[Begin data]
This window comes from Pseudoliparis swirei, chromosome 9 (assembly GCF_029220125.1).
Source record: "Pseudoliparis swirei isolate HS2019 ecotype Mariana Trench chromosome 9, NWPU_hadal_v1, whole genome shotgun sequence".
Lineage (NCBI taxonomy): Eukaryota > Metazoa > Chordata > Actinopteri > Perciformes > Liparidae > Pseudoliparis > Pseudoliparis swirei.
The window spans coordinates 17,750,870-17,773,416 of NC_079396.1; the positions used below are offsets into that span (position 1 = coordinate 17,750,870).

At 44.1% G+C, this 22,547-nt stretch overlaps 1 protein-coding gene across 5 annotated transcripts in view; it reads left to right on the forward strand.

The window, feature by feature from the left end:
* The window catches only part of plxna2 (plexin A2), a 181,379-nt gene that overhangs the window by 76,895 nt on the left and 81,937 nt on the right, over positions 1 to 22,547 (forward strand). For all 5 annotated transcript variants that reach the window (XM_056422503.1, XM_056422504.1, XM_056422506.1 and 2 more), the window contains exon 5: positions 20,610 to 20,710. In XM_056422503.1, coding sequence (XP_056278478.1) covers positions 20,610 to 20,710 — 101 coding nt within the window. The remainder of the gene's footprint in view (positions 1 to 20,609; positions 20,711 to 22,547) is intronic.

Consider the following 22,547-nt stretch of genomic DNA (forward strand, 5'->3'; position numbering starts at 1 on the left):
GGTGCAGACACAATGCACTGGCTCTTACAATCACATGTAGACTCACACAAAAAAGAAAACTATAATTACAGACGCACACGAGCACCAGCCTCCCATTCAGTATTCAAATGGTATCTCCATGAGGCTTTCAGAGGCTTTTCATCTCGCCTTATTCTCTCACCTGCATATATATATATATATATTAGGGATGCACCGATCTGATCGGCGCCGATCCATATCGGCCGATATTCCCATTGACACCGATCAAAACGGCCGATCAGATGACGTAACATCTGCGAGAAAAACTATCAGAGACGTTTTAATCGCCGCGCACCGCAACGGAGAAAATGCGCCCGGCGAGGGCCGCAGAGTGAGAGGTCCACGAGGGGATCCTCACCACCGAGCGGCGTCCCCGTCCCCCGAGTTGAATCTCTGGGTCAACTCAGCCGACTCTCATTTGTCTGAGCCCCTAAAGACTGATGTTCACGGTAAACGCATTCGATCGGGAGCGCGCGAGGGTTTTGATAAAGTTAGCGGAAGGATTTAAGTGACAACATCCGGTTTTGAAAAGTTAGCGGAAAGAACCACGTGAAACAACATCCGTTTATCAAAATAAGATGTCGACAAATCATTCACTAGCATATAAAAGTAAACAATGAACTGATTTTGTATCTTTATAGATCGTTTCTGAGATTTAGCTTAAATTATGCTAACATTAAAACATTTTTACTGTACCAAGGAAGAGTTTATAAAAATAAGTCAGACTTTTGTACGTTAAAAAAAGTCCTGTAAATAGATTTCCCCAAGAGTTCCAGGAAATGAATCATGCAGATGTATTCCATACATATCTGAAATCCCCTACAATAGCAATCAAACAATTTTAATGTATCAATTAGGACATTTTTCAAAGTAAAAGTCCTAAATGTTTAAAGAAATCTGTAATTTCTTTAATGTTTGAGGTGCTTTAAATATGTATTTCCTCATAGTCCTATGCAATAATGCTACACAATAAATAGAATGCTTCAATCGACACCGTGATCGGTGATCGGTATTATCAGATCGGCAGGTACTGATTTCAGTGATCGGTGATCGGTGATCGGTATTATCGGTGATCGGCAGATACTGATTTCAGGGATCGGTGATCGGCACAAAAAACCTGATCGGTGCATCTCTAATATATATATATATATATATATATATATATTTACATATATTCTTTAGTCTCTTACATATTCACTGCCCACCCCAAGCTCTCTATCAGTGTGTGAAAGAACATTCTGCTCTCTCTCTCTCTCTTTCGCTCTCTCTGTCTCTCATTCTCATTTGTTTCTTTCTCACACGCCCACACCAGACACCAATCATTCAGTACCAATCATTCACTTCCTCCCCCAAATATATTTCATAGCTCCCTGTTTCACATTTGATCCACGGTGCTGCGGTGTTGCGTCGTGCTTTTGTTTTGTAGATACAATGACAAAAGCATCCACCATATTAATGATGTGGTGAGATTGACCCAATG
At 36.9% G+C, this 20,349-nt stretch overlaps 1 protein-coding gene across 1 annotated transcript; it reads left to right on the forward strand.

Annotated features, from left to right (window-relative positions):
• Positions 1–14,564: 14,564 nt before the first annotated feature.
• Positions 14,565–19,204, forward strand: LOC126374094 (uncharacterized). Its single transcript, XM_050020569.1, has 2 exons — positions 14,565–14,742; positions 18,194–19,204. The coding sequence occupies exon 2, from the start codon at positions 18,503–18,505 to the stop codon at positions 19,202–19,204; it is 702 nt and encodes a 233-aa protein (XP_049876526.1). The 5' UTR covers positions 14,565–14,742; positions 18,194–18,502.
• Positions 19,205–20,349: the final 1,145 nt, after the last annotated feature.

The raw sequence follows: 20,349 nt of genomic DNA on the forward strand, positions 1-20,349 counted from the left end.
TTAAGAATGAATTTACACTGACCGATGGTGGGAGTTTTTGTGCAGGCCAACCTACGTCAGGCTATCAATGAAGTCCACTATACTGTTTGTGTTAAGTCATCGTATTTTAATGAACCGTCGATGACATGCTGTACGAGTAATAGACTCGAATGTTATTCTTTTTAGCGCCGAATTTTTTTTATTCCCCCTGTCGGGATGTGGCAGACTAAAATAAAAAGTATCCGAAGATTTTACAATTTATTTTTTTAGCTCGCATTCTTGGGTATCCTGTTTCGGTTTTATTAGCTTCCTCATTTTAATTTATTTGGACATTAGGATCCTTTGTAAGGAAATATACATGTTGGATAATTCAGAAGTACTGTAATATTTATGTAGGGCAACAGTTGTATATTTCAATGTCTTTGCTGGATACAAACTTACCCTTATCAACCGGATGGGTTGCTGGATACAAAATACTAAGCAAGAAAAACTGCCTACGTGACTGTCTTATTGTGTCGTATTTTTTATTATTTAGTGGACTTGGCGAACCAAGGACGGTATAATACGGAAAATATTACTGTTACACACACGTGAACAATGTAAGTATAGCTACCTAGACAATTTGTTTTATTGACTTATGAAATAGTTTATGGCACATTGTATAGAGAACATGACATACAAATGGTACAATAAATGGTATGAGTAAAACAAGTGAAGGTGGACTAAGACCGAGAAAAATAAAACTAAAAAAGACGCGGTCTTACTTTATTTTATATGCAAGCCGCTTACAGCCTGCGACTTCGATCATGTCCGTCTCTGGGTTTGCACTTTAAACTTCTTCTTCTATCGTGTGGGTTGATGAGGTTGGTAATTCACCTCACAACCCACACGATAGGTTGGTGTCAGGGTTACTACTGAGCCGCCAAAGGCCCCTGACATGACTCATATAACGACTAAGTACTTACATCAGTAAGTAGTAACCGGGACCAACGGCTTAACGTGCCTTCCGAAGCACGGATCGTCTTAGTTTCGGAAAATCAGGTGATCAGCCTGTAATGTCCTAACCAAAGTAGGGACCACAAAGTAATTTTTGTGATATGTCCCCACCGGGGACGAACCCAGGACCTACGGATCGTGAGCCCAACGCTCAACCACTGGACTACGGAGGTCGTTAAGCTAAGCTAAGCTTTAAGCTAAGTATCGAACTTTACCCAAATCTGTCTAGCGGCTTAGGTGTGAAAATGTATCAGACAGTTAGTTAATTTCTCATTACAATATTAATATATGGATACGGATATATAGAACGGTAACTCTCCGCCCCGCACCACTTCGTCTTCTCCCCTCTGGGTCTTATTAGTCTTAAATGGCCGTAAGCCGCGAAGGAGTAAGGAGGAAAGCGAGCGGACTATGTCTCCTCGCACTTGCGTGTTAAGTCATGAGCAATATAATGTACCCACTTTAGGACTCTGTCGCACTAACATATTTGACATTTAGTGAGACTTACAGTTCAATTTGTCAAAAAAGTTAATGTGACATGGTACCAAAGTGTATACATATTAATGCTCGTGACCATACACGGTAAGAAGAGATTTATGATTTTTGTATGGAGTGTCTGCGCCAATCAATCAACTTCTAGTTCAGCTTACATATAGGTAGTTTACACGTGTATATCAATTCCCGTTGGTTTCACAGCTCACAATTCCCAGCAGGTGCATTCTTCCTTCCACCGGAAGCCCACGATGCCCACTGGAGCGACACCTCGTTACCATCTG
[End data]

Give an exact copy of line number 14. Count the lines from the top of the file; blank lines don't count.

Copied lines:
• Positions 19,205–20,349: the final 1,145 nt, after the last annotated feature.